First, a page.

|Author||: Ross Michael Pink|
This book explores how the world community will respond to the unfolding humanitarian crisis caused by climate change. It recognises climate change as the greatest threat to human development in the 21st century, bringing with it: flooding, drought, extreme temperatures, health crises, threats to human security and severe harm to economic development. The Climate Change Crisis addresses climate change and its impact as a major threat for countries around the world. Through a collection of interviews with leading environmentalists and exploration into new innovations that can offer hope and protection for billions of people, this book presents an interdisciplinary approach towards understanding the paramount health and development challenges of climate change. This timely and informative book cuts across several disciplines, including human rights, public policy, international relations, national refugee policy, and migration studies.
|Author||: Bill Gates|
|Editor||: Knopf Canada|
NEW YORK TIMES BESTSELLER NATIONAL BESTSELLER In this urgent, singularly authoritative book, Bill Gates sets out a wide-ranging, practical--and accessible--plan for how the world can get to zero greenhouse gas emissions in time to avoid an irreversible climate catastrophe. Bill Gates has spent a decade investigating the causes and effects of climate change. With the help and guidance of experts in the fields of physics, chemistry, biology, engineering, political science and finance, he has focused on exactly what must be done in order to stop the planet's slide toward certain environmental disaster. In this book, he not only gathers together all the information we need to fully grasp how important it is that we work toward net-zero emissions of greenhouse gases but also details exactly what we need to do to achieve this profoundly important goal. He gives us a clear-eyed description of the challenges we face. He describes the areas in which technology is already helping to reduce emissions; where and how the current technology can be made to function more effectively; where breakthrough technologies are needed, and who is working on these essential innovations. Finally, he lays out a concrete plan for achieving the goal of zero emissions--suggesting not only policies that governments should adopt, but what we as individuals can do to keep our government, our employers and ourselves accountable in this crucial enterprise. As Bill Gates makes clear, achieving zero emissions will not be simple or easy to do, but by following the guidelines he sets out here, it is a goal firmly within our reach.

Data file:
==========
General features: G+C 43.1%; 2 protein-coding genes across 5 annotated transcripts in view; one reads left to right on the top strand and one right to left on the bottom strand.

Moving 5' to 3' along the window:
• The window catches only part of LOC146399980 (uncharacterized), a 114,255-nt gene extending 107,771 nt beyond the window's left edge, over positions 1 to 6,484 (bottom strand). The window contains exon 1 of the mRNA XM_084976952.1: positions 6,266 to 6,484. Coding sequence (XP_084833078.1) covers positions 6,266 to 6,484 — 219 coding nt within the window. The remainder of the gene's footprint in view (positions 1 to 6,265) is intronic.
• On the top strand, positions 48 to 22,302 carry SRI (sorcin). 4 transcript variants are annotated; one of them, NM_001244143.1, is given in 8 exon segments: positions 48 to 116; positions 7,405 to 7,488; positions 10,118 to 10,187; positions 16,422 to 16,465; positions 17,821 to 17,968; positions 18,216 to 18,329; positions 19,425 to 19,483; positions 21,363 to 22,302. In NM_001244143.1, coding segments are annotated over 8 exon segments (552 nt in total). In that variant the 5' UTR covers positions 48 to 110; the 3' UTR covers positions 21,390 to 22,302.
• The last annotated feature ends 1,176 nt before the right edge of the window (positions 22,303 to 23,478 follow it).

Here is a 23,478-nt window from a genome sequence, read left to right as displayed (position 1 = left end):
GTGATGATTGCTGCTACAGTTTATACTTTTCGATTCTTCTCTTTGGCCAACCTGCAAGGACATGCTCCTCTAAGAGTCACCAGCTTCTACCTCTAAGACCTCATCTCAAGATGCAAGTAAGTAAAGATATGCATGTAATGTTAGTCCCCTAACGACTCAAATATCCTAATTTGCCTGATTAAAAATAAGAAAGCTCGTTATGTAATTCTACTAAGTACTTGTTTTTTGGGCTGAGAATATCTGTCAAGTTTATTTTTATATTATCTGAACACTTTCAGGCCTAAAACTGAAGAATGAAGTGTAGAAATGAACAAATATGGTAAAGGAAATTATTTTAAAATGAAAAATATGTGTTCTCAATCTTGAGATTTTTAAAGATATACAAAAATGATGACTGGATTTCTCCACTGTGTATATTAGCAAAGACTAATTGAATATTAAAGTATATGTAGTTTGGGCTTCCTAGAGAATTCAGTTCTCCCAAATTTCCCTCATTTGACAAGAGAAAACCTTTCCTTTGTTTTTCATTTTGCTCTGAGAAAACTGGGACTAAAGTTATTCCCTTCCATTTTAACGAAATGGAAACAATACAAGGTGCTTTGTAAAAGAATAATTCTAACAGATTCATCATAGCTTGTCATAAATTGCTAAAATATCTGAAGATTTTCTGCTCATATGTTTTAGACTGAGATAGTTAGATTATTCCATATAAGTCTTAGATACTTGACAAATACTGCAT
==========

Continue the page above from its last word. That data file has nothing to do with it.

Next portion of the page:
|Author||: United Nations Environment Programme,Pål Prestrud,Programme des Nations Unies pour l'environnement. Division de l'alerte rapide et de l'évaluation scientifique,United Nations Environment Programme. Division of Early Warning and Assessment|
Written by more than 70 scientists from around the world, this publication assesses the state of the environment and the trends in ice and snow-covered regions (the cryosphere). It looks at the significance of climate changes for ecosystems and human well-being, both now and in the years to come, given that changes in ice and snow alter the distribution of the earth's heat and water, and influence regional and global ocean circulation. This publication is an official project of the International Polar Year 2007-2008.
|Author||: Bjorn Lomborg|
|Editor||: Basic Books|
The New York Times-bestselling "skeptical environmentalist" argues that panic over climate change is causing more harm than good Hurricanes batter our coasts. Wildfires rage across the American West. Glaciers collapse in the Artic. Politicians, activists, and the media espouse a common message: climate change is destroying the planet, and we must take drastic action immediately to stop it. Children panic about their future, and adults wonder if it is even ethical to bring new life into the world. Enough, argues bestselling author Bjorn Lomborg. Climate change is real, but it's not the apocalyptic threat that we've been told it is. Projections of Earth's imminent demise are based on bad science and even worse economics. In panic, world leaders have committed to wildly expensive but largely ineffective policies that hamper growth and crowd out more pressing investments in human capital, from immunization to education. False Alarm will convince you that everything you think about climate change is wrong -- and points the way toward making the world a vastly better, if slightly warmer, place for us all.
|Author||: Mary E. Pettenger|